TITLE: The Taper Begins
AUTHOR: Eugene Wallingford
DATE: September 12, 2005 7:39 PM
DESC: Training is done. All that is left is recovery -- and the race.
I'm feeling deja vu all over again, only
two weeks ahead of schedule. Last
I blogged about the end of my major training phase
Des Moines Marathon,
my second marathon. I ran Des Moines in 3:45, which
was an 18-minute improvement over my
Today I can write a corresponding entry for my third,
Twin Cities Marathon,
which takes place on October 2. If you've been
story up to now,
you know that I've run a 24.8-miler, two 22-milers,
and a 20-miler. I've mostly been very happy with my
times and how I've felt after my long training runs.
I've also had some good speed work-outs, though they
haven't always ended as I had hoped.
Yesterday, I did my second 20-miler of the season.
Unfortunately, I have been sick for several days,
which made this my least satisfying long run in terms
of absolute performance all year. To be honest, I
probably shouldn't have run at all, should have just
rested and found a way to get a few extra miles in
over this week. But I have high hopes for a healthy
and effective taper over the next three weeks, and I
did not want to start out my taper in the hole.
I suppose that, in context, I should be happy with
my performance yesterday. I was weak, depleted,
tired; but I gutted it out for 2:57:00 and even threw
in a 7:48 mile near the end. But that left me even
weaker,more depleted, and more tired. All I could do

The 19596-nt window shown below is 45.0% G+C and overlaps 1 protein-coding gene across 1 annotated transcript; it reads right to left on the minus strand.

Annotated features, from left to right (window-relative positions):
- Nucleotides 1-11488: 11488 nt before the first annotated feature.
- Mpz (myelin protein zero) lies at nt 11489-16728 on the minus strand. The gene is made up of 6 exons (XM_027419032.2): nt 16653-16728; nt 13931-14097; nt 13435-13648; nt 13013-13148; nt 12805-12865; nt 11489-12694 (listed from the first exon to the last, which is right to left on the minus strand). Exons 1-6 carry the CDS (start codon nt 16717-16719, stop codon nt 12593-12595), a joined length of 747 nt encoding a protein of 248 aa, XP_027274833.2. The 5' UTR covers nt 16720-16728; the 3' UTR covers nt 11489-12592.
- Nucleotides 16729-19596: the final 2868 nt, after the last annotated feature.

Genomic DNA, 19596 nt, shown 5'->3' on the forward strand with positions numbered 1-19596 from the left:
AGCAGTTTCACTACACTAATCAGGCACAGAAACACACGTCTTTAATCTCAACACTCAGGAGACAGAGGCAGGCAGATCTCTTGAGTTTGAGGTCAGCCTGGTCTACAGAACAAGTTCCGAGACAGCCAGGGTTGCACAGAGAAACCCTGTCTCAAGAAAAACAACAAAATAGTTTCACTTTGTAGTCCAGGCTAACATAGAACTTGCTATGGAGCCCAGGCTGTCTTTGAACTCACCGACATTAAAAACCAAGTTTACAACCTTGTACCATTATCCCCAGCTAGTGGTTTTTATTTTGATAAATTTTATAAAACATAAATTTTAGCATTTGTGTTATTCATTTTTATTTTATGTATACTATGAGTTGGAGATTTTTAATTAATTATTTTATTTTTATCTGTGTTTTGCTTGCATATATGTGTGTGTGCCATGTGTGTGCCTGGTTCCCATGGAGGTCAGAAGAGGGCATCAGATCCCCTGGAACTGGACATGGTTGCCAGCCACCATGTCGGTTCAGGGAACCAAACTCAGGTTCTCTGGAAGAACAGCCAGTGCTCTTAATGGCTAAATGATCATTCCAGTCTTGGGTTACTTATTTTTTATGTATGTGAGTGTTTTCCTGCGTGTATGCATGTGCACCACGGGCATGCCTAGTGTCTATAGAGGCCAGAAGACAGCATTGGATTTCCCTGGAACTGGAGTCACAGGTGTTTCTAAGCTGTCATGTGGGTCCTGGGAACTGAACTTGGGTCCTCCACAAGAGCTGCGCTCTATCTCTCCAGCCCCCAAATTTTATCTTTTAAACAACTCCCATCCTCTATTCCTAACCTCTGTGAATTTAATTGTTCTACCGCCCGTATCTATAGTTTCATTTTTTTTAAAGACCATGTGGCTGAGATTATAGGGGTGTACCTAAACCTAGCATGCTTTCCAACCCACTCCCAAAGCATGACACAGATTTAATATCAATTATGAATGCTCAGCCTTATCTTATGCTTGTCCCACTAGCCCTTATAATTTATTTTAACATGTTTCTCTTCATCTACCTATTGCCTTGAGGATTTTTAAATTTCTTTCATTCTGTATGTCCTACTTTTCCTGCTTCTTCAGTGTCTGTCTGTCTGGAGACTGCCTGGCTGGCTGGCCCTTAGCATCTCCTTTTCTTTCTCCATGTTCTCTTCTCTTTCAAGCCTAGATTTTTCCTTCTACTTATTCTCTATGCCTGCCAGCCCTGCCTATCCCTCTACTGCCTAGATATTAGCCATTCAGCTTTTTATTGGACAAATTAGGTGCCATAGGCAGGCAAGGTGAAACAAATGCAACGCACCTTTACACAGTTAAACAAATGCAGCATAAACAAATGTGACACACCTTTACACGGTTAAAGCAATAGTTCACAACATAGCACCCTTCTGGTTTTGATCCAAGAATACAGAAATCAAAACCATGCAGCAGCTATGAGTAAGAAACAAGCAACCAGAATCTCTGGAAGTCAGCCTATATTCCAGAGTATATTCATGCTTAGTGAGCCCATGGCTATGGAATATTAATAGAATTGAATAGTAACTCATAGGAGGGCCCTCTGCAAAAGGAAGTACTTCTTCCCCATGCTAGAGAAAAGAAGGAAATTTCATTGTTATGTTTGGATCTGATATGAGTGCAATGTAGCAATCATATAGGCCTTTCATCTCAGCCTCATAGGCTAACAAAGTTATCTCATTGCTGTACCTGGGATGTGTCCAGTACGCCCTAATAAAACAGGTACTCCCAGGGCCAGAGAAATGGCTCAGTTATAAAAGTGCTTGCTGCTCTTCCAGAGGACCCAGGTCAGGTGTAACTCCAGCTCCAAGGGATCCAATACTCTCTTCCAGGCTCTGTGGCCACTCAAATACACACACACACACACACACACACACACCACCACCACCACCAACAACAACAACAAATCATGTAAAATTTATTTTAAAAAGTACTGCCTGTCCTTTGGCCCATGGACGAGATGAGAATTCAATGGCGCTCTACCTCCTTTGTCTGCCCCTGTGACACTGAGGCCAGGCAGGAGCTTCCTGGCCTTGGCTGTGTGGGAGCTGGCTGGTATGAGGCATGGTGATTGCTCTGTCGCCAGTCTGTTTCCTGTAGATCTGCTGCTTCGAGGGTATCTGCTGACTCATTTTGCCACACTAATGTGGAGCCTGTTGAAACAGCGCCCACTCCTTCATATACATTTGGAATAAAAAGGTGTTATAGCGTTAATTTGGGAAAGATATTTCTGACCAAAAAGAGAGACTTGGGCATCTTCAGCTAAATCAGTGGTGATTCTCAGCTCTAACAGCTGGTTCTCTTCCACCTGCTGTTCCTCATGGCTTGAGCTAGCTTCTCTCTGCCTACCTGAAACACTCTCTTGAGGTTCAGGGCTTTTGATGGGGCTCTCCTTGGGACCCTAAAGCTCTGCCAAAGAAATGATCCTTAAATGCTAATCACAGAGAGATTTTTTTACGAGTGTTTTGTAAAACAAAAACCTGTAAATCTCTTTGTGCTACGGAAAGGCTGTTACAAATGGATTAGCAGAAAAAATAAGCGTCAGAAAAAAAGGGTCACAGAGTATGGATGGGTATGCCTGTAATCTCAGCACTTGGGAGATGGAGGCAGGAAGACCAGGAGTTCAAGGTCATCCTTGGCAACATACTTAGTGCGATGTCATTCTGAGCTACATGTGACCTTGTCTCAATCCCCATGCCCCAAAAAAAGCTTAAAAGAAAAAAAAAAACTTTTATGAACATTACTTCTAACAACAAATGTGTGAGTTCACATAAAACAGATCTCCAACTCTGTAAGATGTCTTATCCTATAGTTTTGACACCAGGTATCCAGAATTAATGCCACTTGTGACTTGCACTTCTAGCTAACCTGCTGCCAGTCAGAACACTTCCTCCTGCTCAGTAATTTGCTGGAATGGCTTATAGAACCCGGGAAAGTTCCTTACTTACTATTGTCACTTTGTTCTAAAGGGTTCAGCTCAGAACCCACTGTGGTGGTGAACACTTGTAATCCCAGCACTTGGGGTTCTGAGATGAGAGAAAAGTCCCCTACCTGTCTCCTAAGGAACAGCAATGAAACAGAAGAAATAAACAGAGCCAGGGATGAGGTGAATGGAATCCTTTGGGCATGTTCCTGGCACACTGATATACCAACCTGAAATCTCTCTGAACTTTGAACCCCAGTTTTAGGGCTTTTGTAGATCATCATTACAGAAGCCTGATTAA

the rest of the day was lie back and watch 35-year-old
Andre Agassi gut out three hard sets against world No. 1
Roger Federer in the
tennis championship, before falling to time and the
relentless, all-purpose game of a great champion.
Watching Agassi's concentration and shot-making after
having played 3 consecutive 5-set matches, at an age
when most professional tennis players have long since
hung up their rackets, was inspiring. I hope that I
can summon a resolve like his in those last miles of
my marathon, as a I approach downtown St. Paul.
I feel a little better today and hope to do an easy
5 miles tomorrow morning. If all goes well, I'll do
one last long speed work-out this week and a shorter
speed work-out next week. But, as I said last year,
my main goal at this point in training is to enjoy my
runs, let my body recover from the pounding it's taken
the last few weeks (225+ miles over four weeks), and
break in a new pair of shoes for the race. The week
before the race will consist of just a few short, easy
runs, with a couple of miles at marathon goal pace
thrown in to preserve muscle memory.
Wish me luck.